CAR + 3 more

West and Central Africa: Weekly Regional Humanitarian Snapshot (9 – 15 March 2021)

Originally published



Humanitarian partners have resumed assistance in Bria, in central Hautte-kotto Prefecture, and its surrounding axes since 8 March, after they had been suspended at the end of February due to an increased risk of clashes between armed groups and security forces. With 73,000 internally displaced persons, Bria has one of the largest concentrations of displaced people in the country.


One week after the explosions at the Nkuantoma military barracks, 107 deaths have been recorded and 119 people remain hospitalized, a majority of whom are children.
Initial assessments indicate that shelter and protection are the most significant challenges.
Several children have lost family members and remain unaccompanied. Efforts to locate other family members are ongoing. UNICEF’s rapid assessment estimates that approximately 150 families are currently staying in temporary shelters across Bata.
These families consist of 648 adults and 252 children (28%) under 15 years of age. Among the children, it is estimated that 99 (11%) are under five years old. These numbers exclude families who have self-evacuated to stay with relatives in Bata or other districts. Schools and religious residences are being used as temporary shelters. The government has also reported that ten schools were badly damaged in the blast..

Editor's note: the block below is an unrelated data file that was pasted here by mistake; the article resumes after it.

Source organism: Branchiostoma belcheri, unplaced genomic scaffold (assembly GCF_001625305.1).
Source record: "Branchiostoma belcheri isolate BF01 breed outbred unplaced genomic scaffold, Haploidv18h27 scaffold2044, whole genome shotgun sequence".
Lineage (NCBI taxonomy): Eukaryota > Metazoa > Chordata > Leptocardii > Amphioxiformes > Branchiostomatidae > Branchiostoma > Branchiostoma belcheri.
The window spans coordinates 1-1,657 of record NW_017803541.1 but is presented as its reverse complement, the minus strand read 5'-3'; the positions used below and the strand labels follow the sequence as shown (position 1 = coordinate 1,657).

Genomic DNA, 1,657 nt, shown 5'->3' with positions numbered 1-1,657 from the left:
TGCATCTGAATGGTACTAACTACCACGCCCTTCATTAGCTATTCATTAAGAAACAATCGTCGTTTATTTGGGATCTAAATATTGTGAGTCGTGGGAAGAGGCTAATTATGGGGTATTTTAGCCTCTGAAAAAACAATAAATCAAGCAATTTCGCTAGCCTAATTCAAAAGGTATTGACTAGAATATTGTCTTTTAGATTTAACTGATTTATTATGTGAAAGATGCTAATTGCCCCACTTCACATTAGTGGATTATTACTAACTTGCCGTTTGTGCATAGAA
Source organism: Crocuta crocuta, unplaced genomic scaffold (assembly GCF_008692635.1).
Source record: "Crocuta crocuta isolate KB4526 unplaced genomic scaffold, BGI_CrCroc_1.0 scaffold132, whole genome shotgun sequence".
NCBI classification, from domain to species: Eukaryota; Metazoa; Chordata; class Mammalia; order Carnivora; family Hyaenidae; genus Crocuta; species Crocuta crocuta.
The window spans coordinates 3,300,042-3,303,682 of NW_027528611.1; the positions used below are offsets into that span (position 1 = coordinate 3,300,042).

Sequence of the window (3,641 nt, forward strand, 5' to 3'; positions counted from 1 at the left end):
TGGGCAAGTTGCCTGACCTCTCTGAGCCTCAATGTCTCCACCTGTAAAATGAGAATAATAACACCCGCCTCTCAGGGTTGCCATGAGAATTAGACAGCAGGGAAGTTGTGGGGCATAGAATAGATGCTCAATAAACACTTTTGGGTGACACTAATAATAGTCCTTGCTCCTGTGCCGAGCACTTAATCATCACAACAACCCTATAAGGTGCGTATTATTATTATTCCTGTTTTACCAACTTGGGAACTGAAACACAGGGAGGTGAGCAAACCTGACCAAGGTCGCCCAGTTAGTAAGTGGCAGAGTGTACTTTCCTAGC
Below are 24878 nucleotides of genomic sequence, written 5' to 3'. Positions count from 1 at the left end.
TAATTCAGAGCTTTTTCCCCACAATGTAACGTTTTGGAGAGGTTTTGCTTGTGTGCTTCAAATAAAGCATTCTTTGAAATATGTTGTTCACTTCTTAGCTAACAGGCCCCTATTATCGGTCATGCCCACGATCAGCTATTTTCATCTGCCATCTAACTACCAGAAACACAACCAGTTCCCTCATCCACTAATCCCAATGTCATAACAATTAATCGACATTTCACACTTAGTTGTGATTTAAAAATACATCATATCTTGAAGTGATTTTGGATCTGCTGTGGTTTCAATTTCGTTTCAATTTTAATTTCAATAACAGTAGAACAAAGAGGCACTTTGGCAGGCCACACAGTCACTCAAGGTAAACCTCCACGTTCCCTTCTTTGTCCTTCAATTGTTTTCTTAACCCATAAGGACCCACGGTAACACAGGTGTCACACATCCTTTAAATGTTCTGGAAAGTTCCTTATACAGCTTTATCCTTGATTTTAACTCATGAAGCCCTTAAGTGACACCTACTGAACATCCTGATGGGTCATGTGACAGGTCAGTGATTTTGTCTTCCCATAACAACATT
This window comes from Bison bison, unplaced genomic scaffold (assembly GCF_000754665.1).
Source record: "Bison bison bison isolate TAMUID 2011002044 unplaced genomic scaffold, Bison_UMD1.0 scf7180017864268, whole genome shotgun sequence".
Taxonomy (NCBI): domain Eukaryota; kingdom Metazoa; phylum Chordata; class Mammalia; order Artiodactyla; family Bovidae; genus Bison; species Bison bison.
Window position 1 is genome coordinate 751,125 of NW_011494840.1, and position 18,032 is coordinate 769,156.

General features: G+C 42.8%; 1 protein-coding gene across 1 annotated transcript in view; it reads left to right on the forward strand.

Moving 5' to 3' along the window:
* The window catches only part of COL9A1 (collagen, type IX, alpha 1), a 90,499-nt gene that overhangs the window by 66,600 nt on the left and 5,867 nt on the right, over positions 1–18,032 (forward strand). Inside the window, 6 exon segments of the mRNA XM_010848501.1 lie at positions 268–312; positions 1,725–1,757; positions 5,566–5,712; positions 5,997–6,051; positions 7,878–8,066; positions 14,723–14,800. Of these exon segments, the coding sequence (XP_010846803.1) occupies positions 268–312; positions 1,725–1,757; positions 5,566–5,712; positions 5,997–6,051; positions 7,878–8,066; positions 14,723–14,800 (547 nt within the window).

On 11 March, unidentified gunmen attacked the Federal College of Forestry in Mando, central Kaduna state, abducting over 200 students and staff. Military personnel deployed to the area, leading to the rescue of 180 students and staff. About 30 students are still missing while those injured during the rescue operation are receiving treatment at a local hospital. It was the third major attack and mass abduction of students from schools since February 2021, with similar incidents reported in Niger state (Kagara college on 17 February) and Zamfara state (Jangebe college on 26 February), both located in north-west Nigeria where armed bandits have ramped up deadly attacks on civilians in recent months. The UN and several rights groups have condemned repeated attacks on schools and impacts on education in a country that already has over 10 million out-of-school children.


On 16 March, in the Banibangou locality, western Tillabéri region, four commercial vehicles were intercepted by unidentified armed men who fired shots at the passengers and looted the vehicles, killing 64 people. This is the latest in a series of deadly sporadic attacks that have already claimed the lives of dozens of civilians and displaced some 1,100 people in the departments of Ouallam, Torodi, and Tillabéri since 2 March, with many fleeing preventively due to persisting insecurity. The attacks are reportedly perpetrated by non-state armed groups operating along the borders with Burkina Faso and Mali.

UN Office for the Coordination of Humanitarian Affairs
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